/ / Checking for success: an interview with Joanne Flinn

Checking for success: an interview with Joanne Flinn

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Summer of Books 2011 continues with an interview with author Joanne Flinn.

Success Healthcheck bookJoanne Flinn is the author of The Success Healthcheck for IT Projects: An Insider’s Guide to Managing IT investment and Business Change, which I reviewed in February. I had the pleasure of meeting Joanne for coffee earlier this year when she stopped over in London for a short business trip. I caught up with her recently to talk about her book.

Joanne, your book is about giving projects the best possible chance of success by indentifying those that are likely to be unsuccessful. Why did you focus on that?

Failure is both predictable and preventable. Spotting potential project success (or failure) early so that the right things can done to keep it on track – so the team sees their hard work accepted and used – and the business users see the project as great. It requires curiosity and courage. Curiosity to enquire about what’s really going on and courage to face it.

The statistics say that 33% of projects go really wrong – that’s a lot of our work wasted (who wants that?) and a lot of investment down the drain (which business can afford this?). The book provides a healthcheck for projects that involve both IT and people and goes past the basics of project management.

It’s a very detailed book. Why did you decide to write it?

Not long ago I went back and did a mid-career degree at Oxford and HEC to keep my project and change management skills polished. I had to do a thesis – in researching my topic (what causes success and failure in large projects), it dawned on me that there was very little written on the topic that had the practicality of ‘what works’. Most approaches are over 20 years old and times have moved on. This gap was a prompt.

Was there anything else you noticed in your thesis research?

Working out just what failure was costing businesses and our reputations in technology was another prompt for the book. A third of projects fail dramatically – this is a lot of money and a lot of frustration. I hate being on the receiving end of a poorly rolled out project as much as I get frustrated being in a project team seeing it’s hard work pushed aside.

How did you get started writing it, after all your research?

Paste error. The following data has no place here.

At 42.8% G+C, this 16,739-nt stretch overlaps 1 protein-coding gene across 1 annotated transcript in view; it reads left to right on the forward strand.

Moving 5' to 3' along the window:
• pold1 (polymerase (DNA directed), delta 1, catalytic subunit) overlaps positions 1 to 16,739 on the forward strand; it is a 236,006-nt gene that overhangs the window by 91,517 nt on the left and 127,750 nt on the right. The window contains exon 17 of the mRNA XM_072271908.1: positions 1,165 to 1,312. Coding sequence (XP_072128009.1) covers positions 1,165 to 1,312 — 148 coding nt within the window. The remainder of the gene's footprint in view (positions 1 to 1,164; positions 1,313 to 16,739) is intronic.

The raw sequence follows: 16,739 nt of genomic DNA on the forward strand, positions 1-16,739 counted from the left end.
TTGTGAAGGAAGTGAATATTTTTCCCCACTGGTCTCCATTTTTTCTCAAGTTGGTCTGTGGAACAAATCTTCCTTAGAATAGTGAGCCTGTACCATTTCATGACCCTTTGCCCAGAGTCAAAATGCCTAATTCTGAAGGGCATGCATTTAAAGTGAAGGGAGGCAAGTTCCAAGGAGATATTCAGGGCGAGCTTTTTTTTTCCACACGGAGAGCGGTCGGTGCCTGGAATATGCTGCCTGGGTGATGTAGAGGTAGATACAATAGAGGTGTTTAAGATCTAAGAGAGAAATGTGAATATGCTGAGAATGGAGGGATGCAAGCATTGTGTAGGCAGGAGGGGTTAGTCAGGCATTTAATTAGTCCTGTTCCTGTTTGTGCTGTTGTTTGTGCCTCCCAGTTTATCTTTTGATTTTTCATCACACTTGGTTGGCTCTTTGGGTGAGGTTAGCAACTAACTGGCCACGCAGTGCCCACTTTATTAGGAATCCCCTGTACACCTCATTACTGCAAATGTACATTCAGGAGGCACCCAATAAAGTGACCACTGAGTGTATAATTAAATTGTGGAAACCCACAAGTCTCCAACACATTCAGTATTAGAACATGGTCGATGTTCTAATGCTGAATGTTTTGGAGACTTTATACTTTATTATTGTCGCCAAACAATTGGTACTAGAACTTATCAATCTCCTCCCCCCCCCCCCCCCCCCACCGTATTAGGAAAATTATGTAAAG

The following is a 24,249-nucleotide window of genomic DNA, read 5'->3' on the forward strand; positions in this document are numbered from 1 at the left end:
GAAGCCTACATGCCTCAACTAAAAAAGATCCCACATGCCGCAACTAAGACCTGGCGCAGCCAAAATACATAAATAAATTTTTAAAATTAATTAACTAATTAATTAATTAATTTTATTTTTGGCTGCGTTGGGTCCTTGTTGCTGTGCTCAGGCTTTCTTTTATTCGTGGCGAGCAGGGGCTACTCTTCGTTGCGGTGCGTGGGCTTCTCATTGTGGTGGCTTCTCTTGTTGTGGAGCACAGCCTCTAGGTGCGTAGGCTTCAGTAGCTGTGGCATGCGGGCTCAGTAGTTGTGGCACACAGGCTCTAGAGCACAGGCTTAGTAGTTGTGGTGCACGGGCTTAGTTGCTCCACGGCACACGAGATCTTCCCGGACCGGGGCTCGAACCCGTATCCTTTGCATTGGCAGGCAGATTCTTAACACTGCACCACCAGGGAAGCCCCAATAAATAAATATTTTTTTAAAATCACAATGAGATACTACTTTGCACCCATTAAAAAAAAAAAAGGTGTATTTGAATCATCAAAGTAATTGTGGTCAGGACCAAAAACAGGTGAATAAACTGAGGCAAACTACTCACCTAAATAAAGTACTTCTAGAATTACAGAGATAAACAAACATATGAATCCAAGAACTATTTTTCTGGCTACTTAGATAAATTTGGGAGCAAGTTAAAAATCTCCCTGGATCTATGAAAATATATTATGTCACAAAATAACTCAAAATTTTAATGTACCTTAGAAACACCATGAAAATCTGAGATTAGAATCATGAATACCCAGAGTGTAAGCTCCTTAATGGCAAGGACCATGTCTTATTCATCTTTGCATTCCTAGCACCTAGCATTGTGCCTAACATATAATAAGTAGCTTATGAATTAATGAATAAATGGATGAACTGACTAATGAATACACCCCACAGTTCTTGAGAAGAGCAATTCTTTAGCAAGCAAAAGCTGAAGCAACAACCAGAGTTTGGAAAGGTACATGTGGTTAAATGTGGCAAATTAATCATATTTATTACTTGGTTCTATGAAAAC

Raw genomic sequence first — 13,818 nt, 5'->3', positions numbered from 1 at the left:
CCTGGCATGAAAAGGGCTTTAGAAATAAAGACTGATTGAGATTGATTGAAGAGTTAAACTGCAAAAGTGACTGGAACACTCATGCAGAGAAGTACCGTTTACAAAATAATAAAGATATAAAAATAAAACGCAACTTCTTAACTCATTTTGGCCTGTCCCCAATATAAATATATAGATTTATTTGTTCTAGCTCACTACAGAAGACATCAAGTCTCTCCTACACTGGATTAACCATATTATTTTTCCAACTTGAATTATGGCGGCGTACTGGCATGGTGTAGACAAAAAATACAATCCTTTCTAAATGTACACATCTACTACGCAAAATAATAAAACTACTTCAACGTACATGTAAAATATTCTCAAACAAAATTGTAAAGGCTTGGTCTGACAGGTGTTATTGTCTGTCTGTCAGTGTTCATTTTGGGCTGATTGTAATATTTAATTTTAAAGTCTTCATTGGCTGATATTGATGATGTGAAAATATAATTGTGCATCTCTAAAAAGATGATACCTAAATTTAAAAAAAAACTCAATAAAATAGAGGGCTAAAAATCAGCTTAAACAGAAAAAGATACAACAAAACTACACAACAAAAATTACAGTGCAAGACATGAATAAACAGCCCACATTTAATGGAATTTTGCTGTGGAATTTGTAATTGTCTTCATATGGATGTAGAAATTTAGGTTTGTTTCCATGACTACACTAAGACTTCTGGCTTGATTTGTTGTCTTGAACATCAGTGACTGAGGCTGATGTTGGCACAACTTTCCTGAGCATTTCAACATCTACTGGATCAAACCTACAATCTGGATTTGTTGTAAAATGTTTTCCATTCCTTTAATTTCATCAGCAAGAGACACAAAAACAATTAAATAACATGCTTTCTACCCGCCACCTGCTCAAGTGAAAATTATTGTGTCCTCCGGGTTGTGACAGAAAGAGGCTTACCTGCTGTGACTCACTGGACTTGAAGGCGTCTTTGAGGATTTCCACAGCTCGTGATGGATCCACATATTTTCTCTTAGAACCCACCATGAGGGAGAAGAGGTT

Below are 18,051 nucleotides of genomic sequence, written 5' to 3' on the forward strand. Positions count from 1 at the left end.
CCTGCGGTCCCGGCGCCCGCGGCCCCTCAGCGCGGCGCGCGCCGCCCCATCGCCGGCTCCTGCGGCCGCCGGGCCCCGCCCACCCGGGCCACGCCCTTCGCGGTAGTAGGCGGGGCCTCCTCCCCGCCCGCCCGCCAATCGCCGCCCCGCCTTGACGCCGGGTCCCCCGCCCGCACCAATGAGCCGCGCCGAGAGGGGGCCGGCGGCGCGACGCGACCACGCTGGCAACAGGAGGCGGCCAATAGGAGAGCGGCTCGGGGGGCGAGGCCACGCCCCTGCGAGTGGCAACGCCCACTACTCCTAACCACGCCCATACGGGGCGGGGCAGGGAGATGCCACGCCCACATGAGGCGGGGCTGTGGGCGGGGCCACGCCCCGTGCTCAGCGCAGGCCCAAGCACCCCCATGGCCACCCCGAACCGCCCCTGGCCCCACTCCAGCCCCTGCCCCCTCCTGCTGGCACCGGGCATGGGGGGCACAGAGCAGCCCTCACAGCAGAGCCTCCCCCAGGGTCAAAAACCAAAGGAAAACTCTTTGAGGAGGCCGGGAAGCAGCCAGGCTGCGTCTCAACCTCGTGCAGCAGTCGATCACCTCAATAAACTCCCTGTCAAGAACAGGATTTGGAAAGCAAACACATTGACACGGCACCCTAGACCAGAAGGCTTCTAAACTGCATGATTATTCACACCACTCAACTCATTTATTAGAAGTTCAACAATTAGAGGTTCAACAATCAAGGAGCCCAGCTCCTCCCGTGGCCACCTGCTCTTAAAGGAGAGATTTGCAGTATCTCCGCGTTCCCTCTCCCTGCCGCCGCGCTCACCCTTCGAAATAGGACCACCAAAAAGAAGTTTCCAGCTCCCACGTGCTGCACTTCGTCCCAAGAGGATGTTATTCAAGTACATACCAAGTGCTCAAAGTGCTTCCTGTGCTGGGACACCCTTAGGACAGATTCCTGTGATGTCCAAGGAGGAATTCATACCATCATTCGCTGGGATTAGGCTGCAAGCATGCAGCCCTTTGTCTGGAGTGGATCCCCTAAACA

Well, to share the human side… I had met a wonderful man and realized that the only way to know if this was ‘the one’ was to have time where we could get to know each other. He lived half way around the world from me – so I figured, let’s stop talking about writing, and write – and I went to the country he lived in, set myself up as a writer and thoroughly enjoyed it.

Wow! So you started over in a new country and a new relationship, with literally a blank piece of paper.

Writing – it was like beginning again. I had written lots in my past career (corporate reports, consulting documents and that thesis). I rapidly realised that the style I’d learnt was not the one to use for a book that was to reflect real life project issues backed by science. Even putting a personal touch in was a challenge – I’d been trained to focus on data – yet the data was saying ‘It’s about the humans!’

How long did it take you to write?

The book took me 18 months – 3 months doing the first draft. Which, yes, I did throw away. Nine months to write and another 9 months to edit.

Writing a book is a major commitment, but I have always thought it was worth it. What was the best thing about writing it?

The best thing was creating useful analogies and picking the best-of-the-bunch from all the great war stories I’d heard or been part of over the years. I also loved designing the structure and layout – it was important to me that the book was not a text book, but more of a book that a practitioner could dip into.

I think you managed to do that. I liked the bit where you focused on the risks of managing an out-of-the-box software implementation, which was very practitioner-friendly. What was the hardest part?

The hardest part was keeping disciplined to sit down daily and work on it. Closely followed by choosing to take three more months off work to get it completed. I realised that if I didn’t I’d be editing for years!

With all your experience and research on what makes a project a success, what’s your top tip?

Being real about the situation upfront – is the project funded to deal with all the unvoiced expectations? Be real – get them voiced! Later on… if people are going to have to do roles they feel ill-equipped for, factor in the productivity dip and proactively do something about it. This applies to the team as much as the business. We often know the reality, we just need courage to face it!

What’s next for you?

Getting diagnostics online at www.successhealthcheck.com so that sponsors and project managers or team members can do a healthcheck even faster than reading a book.

I’ve also been asked to speak at several conferences and love the nods of people saying ‘yes I’ve been there too’ when I share war stories (and the fact that at least 10% of projects, often the big ones are total write-offs) – and knowing there is a way out of the problem.

Thanks, Joanne!

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